I saw Dr. Kipps for the first time in 6 months yesterday and the cold facts were good, in fact very good.
My lab remains perfect, and for the first time since transplant, my ALC is WNL. More importantly, my node exam by the meticulous Dr. Kipps and his magic fingers revealed nothing pathological. One small node in the neck was about it and it was around one cm. Nothing else found worthy of comment.
Based on my exam and routine lab, you would hard pressed to say I had CLL or had had a transplant. Nearly four years out, and I am pretty unscathed to use the language of Dr. Rai.
Moreover the fact that my bone marrow cellularity was normal for my age at 40% told us that my blood making organ had bounced back very nicely from last year's toxic blast. My reserves may be down and may have a more difficult time rebounding from future treatments, but my marrow is doing great now.
In fact, when we look at the NOW, and what else is there to look at, it's all good.
But Dr. Kipps had a different take on my CT report of my mesenteric lymph nodes doubling in size from 1.1 to 2.2 cm in just three months between the end of December and February.
He was incredulous.
It doesn't fit with my healthy state and my clean as a whistle BMB.
He is another on a short but prestigious list of docs (Castro, Rai, Forman) to say that CLL doesn't come back in nodes. It likes to stop off in the BM first. Drs. Khouri and Keating might beg to differ. However, Kipps added this important caveat: the only time it relapses in the nodes is post Campath, and that sure isn't my case. And Khouri and Keating sure like their Campath.
Kipps just doesn't believe that last CT report. I told him that I had 4 different radiologist read it, and he still has his doubts. He pontificated and I don't disagree that radiologist like to be pathologists and internist too.
Assuming these nodes have really grown (which is where I start), what the heck are they?
Normal fluctuations? I have my doubts that normal fluctuations would have seen growth over three CTs spanning a full 6 months. But maybe.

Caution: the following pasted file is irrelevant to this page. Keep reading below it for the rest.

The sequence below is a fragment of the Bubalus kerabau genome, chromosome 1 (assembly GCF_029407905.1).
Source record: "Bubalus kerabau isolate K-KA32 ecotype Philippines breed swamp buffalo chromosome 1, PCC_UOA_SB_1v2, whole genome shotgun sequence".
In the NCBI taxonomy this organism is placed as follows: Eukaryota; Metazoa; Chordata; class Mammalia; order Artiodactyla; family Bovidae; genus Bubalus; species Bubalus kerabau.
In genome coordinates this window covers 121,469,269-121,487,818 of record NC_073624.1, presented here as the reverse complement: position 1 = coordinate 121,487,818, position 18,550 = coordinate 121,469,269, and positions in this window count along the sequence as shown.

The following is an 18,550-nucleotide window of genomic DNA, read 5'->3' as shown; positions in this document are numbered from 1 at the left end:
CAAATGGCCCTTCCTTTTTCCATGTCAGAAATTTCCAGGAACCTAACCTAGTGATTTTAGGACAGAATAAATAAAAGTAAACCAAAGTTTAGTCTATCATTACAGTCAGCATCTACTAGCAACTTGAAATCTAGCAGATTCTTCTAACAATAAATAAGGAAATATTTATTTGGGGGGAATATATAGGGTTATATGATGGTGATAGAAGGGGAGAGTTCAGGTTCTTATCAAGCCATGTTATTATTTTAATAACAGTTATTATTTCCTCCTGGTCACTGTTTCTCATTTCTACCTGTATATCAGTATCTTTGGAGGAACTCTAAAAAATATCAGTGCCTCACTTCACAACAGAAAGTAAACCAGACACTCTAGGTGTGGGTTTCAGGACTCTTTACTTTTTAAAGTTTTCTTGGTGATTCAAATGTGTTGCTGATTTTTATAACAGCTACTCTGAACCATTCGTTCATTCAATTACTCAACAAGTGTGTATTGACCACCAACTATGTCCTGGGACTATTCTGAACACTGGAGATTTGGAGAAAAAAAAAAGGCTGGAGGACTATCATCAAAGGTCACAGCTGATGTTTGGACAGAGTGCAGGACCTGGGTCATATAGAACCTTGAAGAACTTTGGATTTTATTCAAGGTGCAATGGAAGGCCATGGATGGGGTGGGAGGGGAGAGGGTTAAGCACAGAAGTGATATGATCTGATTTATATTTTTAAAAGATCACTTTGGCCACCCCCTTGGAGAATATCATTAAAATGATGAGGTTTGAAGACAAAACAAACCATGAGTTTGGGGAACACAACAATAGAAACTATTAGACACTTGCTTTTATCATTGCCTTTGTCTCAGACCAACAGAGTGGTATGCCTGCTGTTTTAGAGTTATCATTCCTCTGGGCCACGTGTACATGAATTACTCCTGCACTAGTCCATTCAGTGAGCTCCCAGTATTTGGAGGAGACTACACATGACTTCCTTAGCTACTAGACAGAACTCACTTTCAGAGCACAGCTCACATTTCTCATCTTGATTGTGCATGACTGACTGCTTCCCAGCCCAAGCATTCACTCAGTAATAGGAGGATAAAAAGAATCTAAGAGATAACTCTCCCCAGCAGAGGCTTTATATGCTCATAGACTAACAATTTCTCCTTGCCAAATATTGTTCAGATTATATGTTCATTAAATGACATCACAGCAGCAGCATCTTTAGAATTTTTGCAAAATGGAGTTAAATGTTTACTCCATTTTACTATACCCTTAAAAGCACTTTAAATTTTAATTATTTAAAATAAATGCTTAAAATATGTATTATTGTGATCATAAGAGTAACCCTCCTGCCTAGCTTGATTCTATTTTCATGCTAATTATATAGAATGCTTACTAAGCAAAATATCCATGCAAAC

An unknown viral culprit? That could also explain my fatigue. That would be more good news. Dr. Kipps believes that in that case IVIG might help my fatigue. It has a track record.
It could be telling us something worse. Post transplant lympho-proliferative disorder (PTLD)? This is the path that Dr. Furman suggested and Drs. Rai and Forman rejected out of hand. My lab work-up was negative, but that doesn't really rule it out.
The dreaded Ritcher's transformation (RT). I am just too well for that, aren't I?
So the best way to tell according to Dr. Kipps, is to repeat the CT soon and see if they are growing. Or not.
If not, no worries. The nodes were nothing, or my vegan diet, Zeolite,
digestive enzymes, and flaxseed oil has beaten them and with them any trace of my CLL into submission.
We can all relax, for a long time, G-d willing.
If yes, then the next step in a BMB to see if my CLL is still gone, gone, gone.
If the BMB still shows MRD-, and my nodes are still growing, that's where things get weird, and scary.
Maybe then Furman and Kipps are right. Maybe it isn't CLL in my nodes. And many of the immuno-suppressive treatments used to treat CLL would make PTLD much worse. And wouldn't touch RT.
That means a none too easy mesenteric node biopsy because we need a sure diagnosis before we start a treatment. I am not liking the sound of this. That could lead to all kinds of risks and complications.
If both the nodes have grown and the CLL is back in the marrow, I know the story, and the story lines leads to transplant two. And I could ask myself, what advantage was served by forcing to expose my hidden cards earlier than needed in the game. Is my chance at a second CR improved? Probably, but at what cost?
Maybe that is why the wise Dr. Rai told me to tell Dr. Forman to stop with all the CT scans.
Here I am back in the usual CLL place: conflicting advice from world experts.
I think I am NOT going to think about it for awhile and wait to see if a light goes on or my hand is forced.
The best advice I got from Dr. Kipps, and we can all agree on this one:
Don't do anything stupid.
For me, that means sitting on my hands for awhile.
Labels: CT scan. nodes, Dr. Furman, Dr. Kipps, Dr. Rai, PTLPD, Ritcher's Transformation